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World of Warcraft, Western Spies

December 09, 2013
tags:#Edward Snowden, #internet, #surveillance
located:USA, United Kingdom
One of the most interesting revelations to come out of the documents leaked by Edward Snowden is the surveillance of video games, like World of Warcraft, by Western intelligence agencies.

The documents show that American and British spies have created their own avatars in order to collect the data of players who may be using the games to communicate in secret, but also to recruit informers.

According to the New York Times, a top-secret National Security Agency (NSA) document described the concern that video games provided intelligence suspects “a way to hide in plain sight". However, with so many spies working inside the game Second Life, the creation of a special group was needed to avoid them accidentally spying on each other - it seems the threat may have been overestimated.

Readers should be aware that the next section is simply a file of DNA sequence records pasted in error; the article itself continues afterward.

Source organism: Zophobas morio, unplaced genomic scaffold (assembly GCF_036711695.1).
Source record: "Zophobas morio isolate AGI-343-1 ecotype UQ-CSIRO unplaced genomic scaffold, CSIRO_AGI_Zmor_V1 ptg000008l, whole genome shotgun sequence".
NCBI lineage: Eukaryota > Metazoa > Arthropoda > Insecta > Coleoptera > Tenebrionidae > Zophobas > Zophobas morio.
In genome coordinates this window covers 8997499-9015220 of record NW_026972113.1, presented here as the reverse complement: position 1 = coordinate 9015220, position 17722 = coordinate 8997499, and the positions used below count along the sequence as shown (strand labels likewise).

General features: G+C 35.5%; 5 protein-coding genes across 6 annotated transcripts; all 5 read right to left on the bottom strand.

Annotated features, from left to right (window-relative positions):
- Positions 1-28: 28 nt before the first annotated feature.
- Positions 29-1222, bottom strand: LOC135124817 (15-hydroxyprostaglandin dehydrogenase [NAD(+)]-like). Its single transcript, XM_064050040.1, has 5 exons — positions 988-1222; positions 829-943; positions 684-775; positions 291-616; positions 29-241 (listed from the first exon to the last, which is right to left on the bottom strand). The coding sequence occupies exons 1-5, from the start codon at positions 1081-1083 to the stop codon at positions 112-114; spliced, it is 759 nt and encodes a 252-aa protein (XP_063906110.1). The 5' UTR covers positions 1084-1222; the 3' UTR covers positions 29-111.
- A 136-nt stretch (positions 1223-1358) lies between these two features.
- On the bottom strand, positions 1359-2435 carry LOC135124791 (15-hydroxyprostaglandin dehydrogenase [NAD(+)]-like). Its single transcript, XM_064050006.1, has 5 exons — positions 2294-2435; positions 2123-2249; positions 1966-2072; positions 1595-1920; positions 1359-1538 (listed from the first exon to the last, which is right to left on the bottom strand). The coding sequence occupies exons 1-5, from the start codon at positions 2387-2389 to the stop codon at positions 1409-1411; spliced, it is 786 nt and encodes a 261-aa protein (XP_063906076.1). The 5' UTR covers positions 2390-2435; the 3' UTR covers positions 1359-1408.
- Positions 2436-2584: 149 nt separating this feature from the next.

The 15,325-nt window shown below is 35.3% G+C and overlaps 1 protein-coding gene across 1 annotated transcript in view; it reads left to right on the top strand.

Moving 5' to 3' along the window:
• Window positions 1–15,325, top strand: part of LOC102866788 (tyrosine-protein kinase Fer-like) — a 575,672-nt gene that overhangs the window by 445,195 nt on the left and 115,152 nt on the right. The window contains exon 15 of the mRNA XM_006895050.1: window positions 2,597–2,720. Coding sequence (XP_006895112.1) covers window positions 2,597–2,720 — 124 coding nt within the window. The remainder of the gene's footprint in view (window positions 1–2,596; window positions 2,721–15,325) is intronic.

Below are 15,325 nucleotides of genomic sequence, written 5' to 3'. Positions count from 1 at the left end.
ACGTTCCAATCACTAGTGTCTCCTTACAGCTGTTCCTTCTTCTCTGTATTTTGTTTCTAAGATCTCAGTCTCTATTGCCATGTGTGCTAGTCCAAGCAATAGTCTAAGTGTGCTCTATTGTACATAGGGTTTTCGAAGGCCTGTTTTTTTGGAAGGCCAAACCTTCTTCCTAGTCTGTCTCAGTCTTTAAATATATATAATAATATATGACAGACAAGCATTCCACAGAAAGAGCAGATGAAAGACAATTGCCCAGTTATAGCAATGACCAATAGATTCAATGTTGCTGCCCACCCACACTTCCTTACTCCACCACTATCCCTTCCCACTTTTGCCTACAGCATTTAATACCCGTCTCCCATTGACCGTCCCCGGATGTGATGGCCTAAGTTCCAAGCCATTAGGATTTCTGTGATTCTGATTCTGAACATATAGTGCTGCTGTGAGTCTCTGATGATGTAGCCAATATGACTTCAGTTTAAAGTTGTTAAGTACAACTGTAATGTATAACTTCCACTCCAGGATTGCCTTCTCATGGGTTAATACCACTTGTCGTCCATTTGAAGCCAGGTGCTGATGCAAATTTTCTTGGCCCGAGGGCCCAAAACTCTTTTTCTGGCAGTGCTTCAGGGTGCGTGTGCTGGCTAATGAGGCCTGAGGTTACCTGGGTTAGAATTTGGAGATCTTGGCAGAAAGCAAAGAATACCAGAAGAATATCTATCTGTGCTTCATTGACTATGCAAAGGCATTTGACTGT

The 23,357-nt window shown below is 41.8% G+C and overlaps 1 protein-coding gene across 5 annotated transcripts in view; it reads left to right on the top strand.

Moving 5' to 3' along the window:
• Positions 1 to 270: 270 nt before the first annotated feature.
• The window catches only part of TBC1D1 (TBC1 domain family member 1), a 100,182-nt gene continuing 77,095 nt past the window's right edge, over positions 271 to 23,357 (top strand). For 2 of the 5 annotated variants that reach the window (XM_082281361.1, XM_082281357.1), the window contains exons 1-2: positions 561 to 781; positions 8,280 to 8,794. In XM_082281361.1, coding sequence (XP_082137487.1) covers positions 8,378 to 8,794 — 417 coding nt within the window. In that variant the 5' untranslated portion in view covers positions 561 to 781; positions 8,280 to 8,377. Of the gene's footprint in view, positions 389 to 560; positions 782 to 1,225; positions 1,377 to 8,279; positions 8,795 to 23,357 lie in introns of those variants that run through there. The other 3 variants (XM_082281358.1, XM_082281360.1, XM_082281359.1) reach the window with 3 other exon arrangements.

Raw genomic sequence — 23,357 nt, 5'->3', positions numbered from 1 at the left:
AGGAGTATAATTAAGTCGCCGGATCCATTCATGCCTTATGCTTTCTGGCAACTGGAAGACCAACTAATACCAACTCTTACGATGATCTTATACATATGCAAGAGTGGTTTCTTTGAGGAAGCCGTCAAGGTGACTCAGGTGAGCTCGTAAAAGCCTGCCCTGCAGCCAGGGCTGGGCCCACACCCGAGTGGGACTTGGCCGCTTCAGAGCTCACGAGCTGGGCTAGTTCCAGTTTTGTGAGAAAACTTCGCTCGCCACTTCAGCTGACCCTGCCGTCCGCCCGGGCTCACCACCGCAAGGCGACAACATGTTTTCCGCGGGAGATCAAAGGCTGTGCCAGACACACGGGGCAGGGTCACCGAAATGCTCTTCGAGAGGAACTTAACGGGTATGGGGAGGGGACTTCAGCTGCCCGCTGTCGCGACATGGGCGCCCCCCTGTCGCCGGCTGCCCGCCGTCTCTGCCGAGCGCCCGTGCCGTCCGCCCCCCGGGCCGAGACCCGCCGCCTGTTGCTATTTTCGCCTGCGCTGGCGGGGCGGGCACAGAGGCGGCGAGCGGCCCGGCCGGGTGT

This revelation only adds to the growing picture of the vast scope Western governments' surveillance has over citizens as they continue to use technology to undermine the individual's right to privacy.

And in other news regarding the right to information, both sides of the world's governments are involved in secret negotiations that will fundamentally change the way American corporates can do business in other economies, to their advantage, in what political activist and writer George Monbiot has called "a monstrous assault on democracy". The Transatlantic Trade and Investment Partnership (TTIP) will potentially be the biggest trade deal in the world, to be formed between the US and the EU, while the Trans-Pacific Partnership (TPP) involves Australia, New Zealand, Canada and a handful of Asian countries.

In response to the negotiations happening behind closed doors, activist group Just Foreign Policy recently crowdfunded a $70,000 bounty to be handed to Wikileaks upon the release of the full text of the TPP. So far only one chapter has been released.

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Photo credit: Flickr user Anonymous9000